• 11. 2fall 0 01 COVER gives us free money, somehow the market will always of the debt and hope they are generally consistent with av- take that. I think the fed is trying to re-inflate asset erage property lease maturities of the assets. We like to use prices to some degree, and it is going to be success- fixed-rate debt, unless it is a situation where we are near a ful at it. Keith makes a great point about how you use sale and planning to allow for a better matching of the as- leverage. Is it on a property-by-property basis? are all sets and the liabilities. To Jon’s point, you do want to avoid, these properties cross-collateralized? If you have a risky whenever possible, cross-collateralization, cross defaulting asset and it blows up, does it blow up your good assets? of loans, in order to maximize the flexibility of that sort Is leverage on the fund? So all these areas have to be of bet and put option with nonrecourse mortgage loans, looked at. We prefer modest leverage, in the 40% range meaning if you have a bad asset, it doesn’t take down all typically. Some of our assets don’t have any leverage, the good assets, also as Jon mentioned. This is obviously some of them have a little bit higher, but we try to target not as critical now with my earlier points, as we are in above 40%; that way, if bad times come, we think we a sort of a bottom of the market cycle, and we’re going can survive. In fact, that has proven to be the case with to be seeing low-leverage strategies, but I think it is very the current downturn. important from a risk management perspective to apply With regard to JVs, the industry will always have joint that sort of mind-set. ventures. There are a lot of risks with joint ventures, but Relative to joint ventures, Joe, obviously, post the what you are trying to get at is a deal pipeline where you global financial crisis, the pendulum has swung back to get expertise in sourcing and running property. Many the capital partner’s favor. administration, the monitor- times, that is at the local level. as an investor, I would ing of operating partners will increase and will become ask our joint venture partners if they are well-capital- more rigorous. There will be more established proce- ized. If they are not well-capitalized, we might still do dures to follow. The oversight governance of the joint the deal, but we know that is an additional risk. How venture is going to become more formalized, and the long have they been doing joint ventures? Do they have level of discretion definitely has been narrowed. There experienced staff? Have they retained that staff over the will be much more documentation and clarity as to how years? I think Marc has pointed out that there has been a dispute resolutions, or buy-sell provisions, work. One tiering; I think you will see a tiering on the joint venture of the things that people learned is there is a lot of nego- side too. a lot of companies have just gone away, but tiation just as to how those things worked. other companies have proven themselves by managing through this, and they will have the advantage. A lot of ambiguity in the legal documents that sometimes comes out in practice, right? Pat, your view please. Halter: I agree. Halter: People have covered this quite well, but one thing this discussion really highlights is that as a real estate in- Marc? vestment management organization, you are going to have Weidner: The typical metric that has been used in the to really demonstrate this duo excellence, not only under- past—loan to value, floating or fixed interest rates, and standing and managing the assets but also executing these debt maturity—has not been appropriate because it is leveraged strategies on the liability side of the balance not enough. It was not enough to really understand the sheet. That entails achieving the most favorable costs of true debt risk exposure and the impact that debt can debt capital available and being able to use your relation- have on these assets and how they can drive the value. ship with lenders to achieve the most flexibility. What I The devil is in the detail, and the reality of the leverage is mean by that is that loan assumptions, collateral assump- beyond these starting points. In the past, leveraged anal- tions, collateral substitution rights can all be impediments ysis was really checking the box—Was it fixed? Was it to execute sale strategies. You want to make sure you ne- floating? What’s the maturity? What’s the lTV? Today, we gotiate and manage ways to reduce those impediments. really need to peel back the onion and go much deeper We have a general philosophy of asset liability matching. into the analysis because seemingly low-leveraged debt We try to take the average life and duration characteristics can be extremely toxic if it’s associated with an asset that 44 PREA Quarterly, Fall 2010
  • 12. does not produce long-term stable cash flows or where 600 funds in the U.S. If you look at other industries, even the there is high volatility related to the future prospects of core real estate market, fewer managers stand out and domi- the assets. We pay a lot of attention to really understand- nate over time due to their proven long-term track records. It ing the details of the loan documents, including all the is the same in the venture capital industry, which has been covenants, whether the debt is recourse and, if yes, re- around for 40 years now, and the hedge fund and private eq- course to what, all of which has had far-reaching devas- uity business. This is an evolution that is good for the business. The opportunistic tating effects on some real estate funds. People are searching for an answer and wondering if it is fees, industry wasn’t really Regarding the leverage level in today’s environment, we if it is the structure, if it is the investment banking model. a born until the early believe the overall leverage level is only the starting point big part of the answer is that we needed this evolution to sim- 1990s, so there hasn’t of the analysis. We strongly believe that we need to differ- ply weed out the weaker players. been a significant entiate between the type of assets that are subject to lever- down market until age. So you cannot put in the same basket a 20-year lease Glenn? recently. ... If you look of a very good tenant credit with upward revision only lowenstein: I’d say there are two big things that I see. at other industries, and compare the leveraged level of that asset to a construc- One is that people will spend time annually remeasur- even the core real tion loan. Today, we are seeing that the traditional debt ing incentives rather than looking at them just at the estate market, fewer structure is back, as opposed to the exotic structures we beginning. There will be an annual assessment of what managers stand out experienced in the crazy years between 2005 and 2008. everybody’s position is in the deal and what everybody’s and dominate over New debt is currently slowly becoming available at incentive is. The second thing that will happen is that time due to their reasonable lTV ratios with amortization, interest pay- there will be a bigger focus on what risks are being tak- proven long-term ments, and tight covenants, none of which was present en and how returns are being generated. Deconstruc- track records. in some debt structures that are currently the most toxic. tion of returns, not just the absolute level of returns, a high level of leverage is basically not available today will become increasingly important. I think an industry for new loans. a lot of portfolios have very high lever- standard will be developed. age levels because the equity portion has been written down, not necessarily because they had a lot of leverage Thank you, Glenn. Jon? initially. These portfolios are obviously at risk and will braeutigam: I will go with the investor side first. need new equity injections. Investors are going to have to do a little bit more Regarding fixed versus floating rates, it has always been with less. Most investors—and I’m talking about Keith Barket our preference to focus on the real estate risks and the the public fund world and maybe endowments and value that is created by the real estate as opposed to trying such—will be loath to increase staff right now. They to take a directional bet on interest rates. Our preference will be either at a head count freeze or a slight staff is therefore to get exposure to transactions with fixed rates, reduction, so you will see pressure for them to do especially in a low-rate environment like today. more with less. That is going to be the investor’s business model for the next few years for the pub- investment mAnAgement lic funds. from the 50,000-foot level, the advisor’s business models business model is going to change. You’re going to OK, let’s have our first comments on business see a lot of advisors go, some come, and some get models, changing resources, and the like stronger. from the 2007 peak, my guess is that em- from Keith. ployment is down probably 20% across the whole barket: I think what is happening in the industry, particu- industry. at the peak, about 10% of that was fat— larly the opportunistic and value-add industry, is that we are you didn’t need those employees anyway. I would evolving. Marc said this earlier, that we went through a pe- guess that about 10% of that will be hired back in riod of an up market, where it was hard to distinguish good the next few years as people put money to work in managers from weaker managers. The opportunistic industry real estate. funds will attract capital, and the inves- wasn’t really born until the early 1990s, so there hasn’t been a tor GPs will have to have staffing, so they will be in significant down market until recently. There were more than a slight hiring mode. PREA Quarterly, Fall 2010 45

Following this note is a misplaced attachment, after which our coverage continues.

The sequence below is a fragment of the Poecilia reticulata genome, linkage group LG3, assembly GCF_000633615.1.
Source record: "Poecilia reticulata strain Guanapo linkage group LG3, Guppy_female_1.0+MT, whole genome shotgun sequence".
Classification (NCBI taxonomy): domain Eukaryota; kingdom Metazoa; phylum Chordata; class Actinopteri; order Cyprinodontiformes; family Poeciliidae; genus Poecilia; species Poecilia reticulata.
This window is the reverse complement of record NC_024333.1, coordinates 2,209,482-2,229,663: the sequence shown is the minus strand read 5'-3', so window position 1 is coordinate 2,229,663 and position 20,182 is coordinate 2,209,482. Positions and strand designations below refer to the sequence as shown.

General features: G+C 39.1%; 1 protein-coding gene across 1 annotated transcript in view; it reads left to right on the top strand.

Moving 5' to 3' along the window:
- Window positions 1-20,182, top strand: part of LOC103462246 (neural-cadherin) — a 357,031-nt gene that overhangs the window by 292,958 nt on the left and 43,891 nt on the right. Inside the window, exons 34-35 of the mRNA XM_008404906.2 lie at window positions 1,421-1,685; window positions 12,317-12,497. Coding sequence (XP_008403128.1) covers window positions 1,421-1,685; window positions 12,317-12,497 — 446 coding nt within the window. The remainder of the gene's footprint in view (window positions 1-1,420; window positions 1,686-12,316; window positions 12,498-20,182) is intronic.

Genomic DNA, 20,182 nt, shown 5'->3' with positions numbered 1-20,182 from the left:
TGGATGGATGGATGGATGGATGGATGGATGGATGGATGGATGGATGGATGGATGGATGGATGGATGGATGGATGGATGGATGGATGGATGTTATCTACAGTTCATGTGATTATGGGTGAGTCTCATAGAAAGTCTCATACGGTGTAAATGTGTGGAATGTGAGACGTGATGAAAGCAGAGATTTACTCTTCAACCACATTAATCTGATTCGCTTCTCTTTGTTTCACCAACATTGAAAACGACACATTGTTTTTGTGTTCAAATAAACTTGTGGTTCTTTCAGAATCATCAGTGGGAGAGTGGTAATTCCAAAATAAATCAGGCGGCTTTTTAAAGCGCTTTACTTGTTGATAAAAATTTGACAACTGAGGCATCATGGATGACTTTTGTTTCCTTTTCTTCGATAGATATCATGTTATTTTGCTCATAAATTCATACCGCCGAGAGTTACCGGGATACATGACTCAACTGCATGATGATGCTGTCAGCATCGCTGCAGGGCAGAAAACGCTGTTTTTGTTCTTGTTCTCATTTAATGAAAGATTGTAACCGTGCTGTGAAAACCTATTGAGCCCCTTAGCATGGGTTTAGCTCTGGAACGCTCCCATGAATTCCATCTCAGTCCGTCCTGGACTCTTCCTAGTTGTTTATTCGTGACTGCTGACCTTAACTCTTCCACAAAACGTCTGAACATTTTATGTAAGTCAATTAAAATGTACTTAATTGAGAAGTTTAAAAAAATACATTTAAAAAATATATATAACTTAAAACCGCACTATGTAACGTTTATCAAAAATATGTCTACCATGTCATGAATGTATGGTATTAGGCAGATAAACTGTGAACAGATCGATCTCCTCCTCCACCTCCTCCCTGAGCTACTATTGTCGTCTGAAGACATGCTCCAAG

• 13. 2fall 0 01 COVER As someone who is trying to place students time, and want more information in real time. There in jobs, I’m thankful to hear that, Jon. Pat, has been an overall increase in attention and desire and how about you? need for information. Better projection, faster turn- Halter: In this global financial crisis, a lot of us missed around, deeper analysis, accurate real-time information the big picture. One of the things we have been do- is a trend we believe will continue. from a deal point In this global fi- ing is really strengthening our firm-level macroeco- of view, doing a transaction takes more time, requires nancial crisis, a lot nomic views and trying to get more of those linkages more resources and certainly more analysis than ever of us missed the and views into the various asset classes that we manage before, and we think this is going to continue in the big picture. One of from a global asset management perspective. Develop- future, which is why larger, more experienced groups the things we have ing more robust quantitative and risk-modeling tools is may have a competitive advantage in screening all the been doing is really a big part of that also, as is redoubling our commitment opportunities on an ongoing basis. strengthening our to risk management; we’ve created some dedicated risk firm-level macro- management roles within the organization and filled Thank you. And Jamie? economic views and those roles with top talent. That is very important going shen: It is a due diligence challenge for us. We have trying to get more of forward. from a personnel perspective, engaging talent been talking about how to retool areas of our due dili- those linkages and is really important. The market pressures, the business gence questionnaire to account for some of the new is- views into the various changes already discussed will unquestionably create sues that are important to uncover when you assess or- asset classes that we challenges around retaining and engaging key talent ganizations, staffing, and future resources. On the other manage. ... Devel- going forward. That is really mission critical number side of it, there is an underestimation of how much it oping more robust one for many organizations. takes in monitoring these more complex investment quantitative and programs. One thing we are looking at very carefully risk-modeling tools Marc? is that when we recommend these strategies and move is a big part of that ..., Weidner: It’s been a challenging time for all of us, to a more complex program, is the staffing level of the as is redoubling our but we have been very fortunate at franklin Temple- client appropriate? Can the strategies be supported by commitment to risk ton. During the crisis, we have been able not only the staff, and can the client get the resources it needs management. to maintain the level of resources dedicated to our to implement such a program? If you have fewer re- real estate group but also to increase it, and we think sources on the investor or plan sponsor side, you might that’s very much appropriate given the complexities not undertake a complex program or you might out- of today’s markets. We feel that going forward, there source some of the monitoring that goes along with will be very attractive opportunities, but they are not more complex programs. going to be readily accessible. So a lot of due dili- gence, a lot of work needs to be done, and the gems Thank you, everybody, for your time. It was are going to be hidden deep in the river; we will need an excellent and interesting discussion. Pat Halter to turn each stone in order to discover them. This is why we have increased the level of our resources. Keith Barket is Senior Managing Director of Angelo, Gordon Within the last 24 months, in the advisor business & Co.; Jon Braeutigam is CIO, Director of Bureau of model universe, what we are seeing is likely consolida- Investments for the Michigan Department of Treasury; Pat tion of large players that have been able to integrate the Halter is Executive Director for Principal Global Investors different expertise needed by their clients. It has been and Chief Executive Officer for the firm’s dedicated real es- a very difficult environment for start-ups and smaller tate group, Principal Real Estate Investors; Glenn Lowenstein investment managers. a couple of them might be suc- is a Principal of the Lionstone Group; Joe Pagliari is Clinical cessful, but the environment was certainly more con- Professor of Real Estate at the University of Chicago Booth ducive to smaller, niche players in the past. School of Business; Jamie Shen is Senior Vice President at The change we are seeing is that our clients are un- Callan Associates, Inc.; Marc Weidner is Managing Director derstandably asking more questions, need more face of Franklin Templeton Real Estate Advisors. 46 PREA Quarterly, Fall 2010